A previous post described Baumol’s “cost disease” as a metaphorical affliction of personal services ranging from hair care to audiology, all requiring face-to-face service delivery.
In his book on the topic, Baumol identified the wage market conundrum facing audiology practices that dispense manufactured devices, using an illustrative example of 2% wage increases across the board:
If manufacturing wages rise by 2%, they are offset by increased output per worker; in contrast, a 2% wage increase for healthcare workers is not offset by higher productivity and therefore must lead to price increases. (paraphrased, p 21)
The first post nominated Baumol as the “first unbundler”. He noted “appropriate market pricing behavior” tied to divergent cost signals for goods, which decline as technological innovation reduces labor required, versus services, which continue to consume about the same of labor as in the past Just as Baumol posited that the market is well-behaving, he also concluded that the cost disease divergence of product versus service is not only here to stay but will increase over time as goods’ cost goes down and service costs rise with demand and inflation.
Thus, hearing healthcare providers and the practices that employ them suffer from Baumol’s cost disease, a chronic but not fatal condition which is paradoxically and integrally tied to growing wages and increasing demand for hearing healthcare services.
Given the diagnosis, it only makes sense for practices to pluck out and price their services separate from devices, just to keep up with their payrolls.
Illness as Practice Metaphor
Any and all successful private practice audiology owners and managers have a gut feel for how productivity themes manifest in their practices.
- As entrepreneurs, we benefit from manufacturing productivity improvements by experiencing a reduced cost of goods on average and over time, and have the opportunity to purchase newest innovations at higher cost in our efforts to gain a competitive edge in our retail markets.
- As employers, we expect labor costs to increase along with cost of living increases, and they have done so. We may also see increases due to competitors or shortages of qualified labor in the audiology market.
- As practice managers, we note that audiology services consume about the same amount of time now as in the past, irrespective of better devices, computer software, or increasing labor wages. In other words, productivity isn’t improving but wages are going up.
- As business managers, we do the math and conclude retail price must go up to cover the increasing cost of labor, though not cost of goods, which is staying fairly steady or dropping, depending on our fitting choices.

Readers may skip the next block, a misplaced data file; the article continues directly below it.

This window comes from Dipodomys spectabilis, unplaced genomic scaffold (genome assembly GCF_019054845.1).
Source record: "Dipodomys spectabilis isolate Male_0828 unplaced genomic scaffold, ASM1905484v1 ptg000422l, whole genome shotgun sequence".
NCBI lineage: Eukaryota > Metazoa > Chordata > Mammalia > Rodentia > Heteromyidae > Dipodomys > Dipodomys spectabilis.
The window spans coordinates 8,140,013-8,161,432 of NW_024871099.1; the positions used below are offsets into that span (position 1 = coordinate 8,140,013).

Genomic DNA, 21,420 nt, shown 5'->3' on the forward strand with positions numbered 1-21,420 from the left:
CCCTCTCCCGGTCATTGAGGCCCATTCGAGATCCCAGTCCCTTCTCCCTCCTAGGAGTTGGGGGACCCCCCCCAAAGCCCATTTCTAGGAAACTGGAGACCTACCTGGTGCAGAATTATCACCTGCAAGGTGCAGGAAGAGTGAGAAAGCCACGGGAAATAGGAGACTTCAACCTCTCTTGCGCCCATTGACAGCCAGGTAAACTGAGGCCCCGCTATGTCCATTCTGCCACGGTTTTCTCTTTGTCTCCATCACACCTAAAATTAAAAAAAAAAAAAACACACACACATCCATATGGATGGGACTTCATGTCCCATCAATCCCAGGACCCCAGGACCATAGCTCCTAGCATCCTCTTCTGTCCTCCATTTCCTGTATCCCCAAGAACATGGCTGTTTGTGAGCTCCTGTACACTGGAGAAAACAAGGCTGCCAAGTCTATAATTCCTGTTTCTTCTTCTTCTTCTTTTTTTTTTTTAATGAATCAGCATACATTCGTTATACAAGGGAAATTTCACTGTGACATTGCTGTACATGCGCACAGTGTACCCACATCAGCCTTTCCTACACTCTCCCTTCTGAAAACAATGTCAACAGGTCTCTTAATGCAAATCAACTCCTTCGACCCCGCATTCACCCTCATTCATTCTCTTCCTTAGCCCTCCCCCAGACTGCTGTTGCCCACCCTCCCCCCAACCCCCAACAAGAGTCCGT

- As marketers, we note that market demand falls as price rises; also that price is falling for high ticket goods with increased competition, changing distribution channels and regulations (e.g., Internet and OTCs)
- As accountants, we see at least the threat of reduced sales and/or lower margins on the horizon, if not already on the books. For sure, we see payroll rising or future layoffs.
- As diagnosticians, we integrate what we hear and see to ID illness in our practices, either present or pending.
- As treatment and rehab specialists, we face hard decisions for the future health of our practices. The radical treatment option is to go for a cure by upending the business model (e.g., self fitting hearing aids). Less radically, and therefore more likely for now, we can opt for continuous treatment of a chronic condition. This boils down to maintaining or even expanding professional staff while encouraging them to do what they’re trained and licensed to do, but better and faster. Inevitably, that treatment choice means raising prices and reducing margins to ensure practice survival. Somewhere in between the cure and chronic treatment choices lies the decision to unbundle device from services and figure out ways to support the model.
- As educators, we are obligated to explain and support practice changes so that patients and employees have an understanding, if not an appreciation, of why procedure, price and wage changes are necessary.
Baumol Had a Solution but It’s a Hard Sell
The personal service cost disease is chronic, incurable, but not fatal according to Baumol. To his thinking it was all about educating ourselves, our employees and consumers to an economic idea that is logical but far from intuitive. Next post will discuss his and other workable solutions when it comes to managing chronic disease in our profession and practices.
Holly Hosford-Dunn, PhD, owned and operated a dispensing audiology practice in Tucson and was active in management of HearingHealthMatters.org through 2017. She holds BA degrees in Communication Sciences, Psychology and Economics; MA in Communication Disorders; PhD in Hearing Sciences. Following post-doctoral work at Max Planck Institute (Munich, DE) and Eaton-Peabody Auditory Physiology Lab (Boston), she joined the Stanford medical school faculty as director of audiology. She has authored/edited numerous text books, chapters, journals, and articles and taught Marketing and Practice Management in a variety of academic settings. She continues to consult and write on topics related to hearing health care vis-à-vis consumer demands, professional training, technological advancement, capital investment, industry consolidation, regulatory control, product and service distribution, and strategic pricing.